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Inequality for Women in the workplace still prevalent, says Judge Fayeeza Kathree-Setiloane.

Author: Aidan van den Heever

Judge Fayeeza Kathree-Setiloane has highlighted that inequality for women in the workplace, among other settings, is still prevalent in South Africa.

(Published - 17 September 2018)

Judge Fayeeza Kathree-Setiloane - the South Gauteng High Court judge who has presided over several high profile matters - has also warned that sexual harassment cases against women in the workplace are pervasive. There are judgments from the courts that have found that resignations as a result of sexual harassment does constitute unfair dismissal.

The University of the Western Cape’s (UWC) Faculty of Law and the Dullah Omar Institute hosted Judge Kathree-Setiloane for a conversation with a select number of postgraduate students about women’s rights, the Sustainable Development Goals (SDGs), and the of building an inclusive society in South Africa.

“There are reports that women are facing more sexual harassment cases in the workplace in South Africa than ever. Research shows us that black women suffer the most in SA - sexual harassment policies in the workplace have been adopted, but often women are not aware of them and how the procedures work - this is all part of the problem,” she said.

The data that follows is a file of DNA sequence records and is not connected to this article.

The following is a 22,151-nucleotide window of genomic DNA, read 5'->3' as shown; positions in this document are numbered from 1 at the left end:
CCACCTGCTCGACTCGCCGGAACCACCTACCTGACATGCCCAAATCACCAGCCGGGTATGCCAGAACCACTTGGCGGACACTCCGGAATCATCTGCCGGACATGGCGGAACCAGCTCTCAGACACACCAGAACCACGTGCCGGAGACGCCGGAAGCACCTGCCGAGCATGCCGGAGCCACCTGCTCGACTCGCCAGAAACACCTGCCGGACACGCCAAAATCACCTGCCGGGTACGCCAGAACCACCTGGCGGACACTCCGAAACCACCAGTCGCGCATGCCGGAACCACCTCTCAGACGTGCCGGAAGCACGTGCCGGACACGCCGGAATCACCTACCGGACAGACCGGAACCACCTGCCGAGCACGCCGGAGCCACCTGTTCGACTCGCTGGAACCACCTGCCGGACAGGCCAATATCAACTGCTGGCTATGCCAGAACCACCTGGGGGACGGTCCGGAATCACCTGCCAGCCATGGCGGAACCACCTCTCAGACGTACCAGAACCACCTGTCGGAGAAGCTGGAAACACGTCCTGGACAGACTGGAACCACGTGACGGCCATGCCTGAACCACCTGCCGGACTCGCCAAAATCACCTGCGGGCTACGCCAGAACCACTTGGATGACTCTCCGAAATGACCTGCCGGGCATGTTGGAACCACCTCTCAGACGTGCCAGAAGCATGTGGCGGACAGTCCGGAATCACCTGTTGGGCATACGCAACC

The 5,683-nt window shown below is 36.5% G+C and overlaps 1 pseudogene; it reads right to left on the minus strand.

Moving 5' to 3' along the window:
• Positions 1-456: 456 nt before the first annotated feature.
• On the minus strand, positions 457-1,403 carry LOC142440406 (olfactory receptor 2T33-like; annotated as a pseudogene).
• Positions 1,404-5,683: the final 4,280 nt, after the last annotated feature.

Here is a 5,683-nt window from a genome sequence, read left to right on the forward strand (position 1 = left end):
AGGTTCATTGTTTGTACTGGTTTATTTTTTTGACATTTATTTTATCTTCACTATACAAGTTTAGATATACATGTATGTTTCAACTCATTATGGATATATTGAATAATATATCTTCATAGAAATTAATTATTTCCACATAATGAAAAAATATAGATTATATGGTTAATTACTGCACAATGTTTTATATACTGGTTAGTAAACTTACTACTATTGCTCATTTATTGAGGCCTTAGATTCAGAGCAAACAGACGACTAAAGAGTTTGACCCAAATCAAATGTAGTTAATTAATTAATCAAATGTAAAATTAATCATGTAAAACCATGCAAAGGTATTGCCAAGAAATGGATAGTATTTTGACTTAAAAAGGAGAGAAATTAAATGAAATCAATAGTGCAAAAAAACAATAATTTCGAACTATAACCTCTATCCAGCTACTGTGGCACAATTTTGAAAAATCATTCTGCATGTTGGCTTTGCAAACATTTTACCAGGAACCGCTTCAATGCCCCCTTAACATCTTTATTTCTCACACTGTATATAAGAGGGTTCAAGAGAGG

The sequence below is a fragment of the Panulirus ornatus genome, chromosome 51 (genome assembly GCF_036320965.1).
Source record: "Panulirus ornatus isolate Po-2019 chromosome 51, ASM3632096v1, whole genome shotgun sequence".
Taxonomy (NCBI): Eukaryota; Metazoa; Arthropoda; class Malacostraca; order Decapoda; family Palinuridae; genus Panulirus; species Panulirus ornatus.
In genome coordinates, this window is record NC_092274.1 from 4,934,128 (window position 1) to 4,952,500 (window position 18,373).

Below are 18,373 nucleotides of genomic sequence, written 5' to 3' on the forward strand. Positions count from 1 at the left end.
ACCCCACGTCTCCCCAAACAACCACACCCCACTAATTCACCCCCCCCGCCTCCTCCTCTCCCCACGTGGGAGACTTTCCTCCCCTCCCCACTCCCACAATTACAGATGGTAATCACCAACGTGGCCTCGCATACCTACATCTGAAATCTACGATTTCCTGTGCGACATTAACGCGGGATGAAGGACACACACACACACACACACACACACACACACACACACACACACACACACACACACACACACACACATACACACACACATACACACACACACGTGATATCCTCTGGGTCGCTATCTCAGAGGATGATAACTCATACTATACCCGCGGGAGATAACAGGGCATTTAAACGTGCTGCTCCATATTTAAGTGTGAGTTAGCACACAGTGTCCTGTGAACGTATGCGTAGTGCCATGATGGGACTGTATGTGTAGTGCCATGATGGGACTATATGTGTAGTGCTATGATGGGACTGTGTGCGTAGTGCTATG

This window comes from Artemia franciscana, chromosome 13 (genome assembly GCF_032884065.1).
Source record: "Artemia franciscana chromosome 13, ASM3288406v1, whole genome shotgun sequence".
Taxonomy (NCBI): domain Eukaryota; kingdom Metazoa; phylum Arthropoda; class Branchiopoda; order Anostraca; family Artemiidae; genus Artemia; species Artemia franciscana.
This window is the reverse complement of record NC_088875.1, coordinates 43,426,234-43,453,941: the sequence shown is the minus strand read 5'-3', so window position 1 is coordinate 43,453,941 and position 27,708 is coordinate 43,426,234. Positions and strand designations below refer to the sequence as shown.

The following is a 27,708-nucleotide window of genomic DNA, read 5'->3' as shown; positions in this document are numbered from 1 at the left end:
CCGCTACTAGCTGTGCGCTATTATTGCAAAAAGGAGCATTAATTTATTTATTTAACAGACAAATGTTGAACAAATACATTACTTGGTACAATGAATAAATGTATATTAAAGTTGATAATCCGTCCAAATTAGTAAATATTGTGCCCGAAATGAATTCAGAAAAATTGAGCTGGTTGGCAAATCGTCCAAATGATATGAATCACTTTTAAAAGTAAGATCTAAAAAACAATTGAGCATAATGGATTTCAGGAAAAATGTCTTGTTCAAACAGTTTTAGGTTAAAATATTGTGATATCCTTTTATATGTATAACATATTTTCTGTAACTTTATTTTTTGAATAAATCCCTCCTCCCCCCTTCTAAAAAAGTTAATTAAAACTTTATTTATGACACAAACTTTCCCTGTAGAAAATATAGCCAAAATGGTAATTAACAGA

According to Judge Kathree-Setiloane said women can only attain true empowerment once gender based violence, poverty and the structural discrimination against women are addressed. In addition, she said Statistics South Africa has found that unemployment was much higher for women than it is for men.

“We are not where we should be, but for the SDGs to be achieved fully, citizens need to take full responsibility to achieve this. We need to make our voices heard, we need to shed light, and debate theses issues to make a difference,” she said.

Judge Kathree-Setiloane also underscored the role that academics and institutions such as UWC should play in informing, through their scholarship,  the jurisprudence of courts on critical issues such as women’s rights. She cited previous examples of academic work, including from the UWC Faculty of Law, that have been influential in informing legal decisions by the Courts.    

In previous conversation sessions, the Faculty of Law and the Dullah Omar Institute hosted the Netherlands Ambassador for Human Rights, and Professor Pierre De Vos who spoke to postgraduate students on the issue of the use of force by police and the human rights of those accused of criminal offences.

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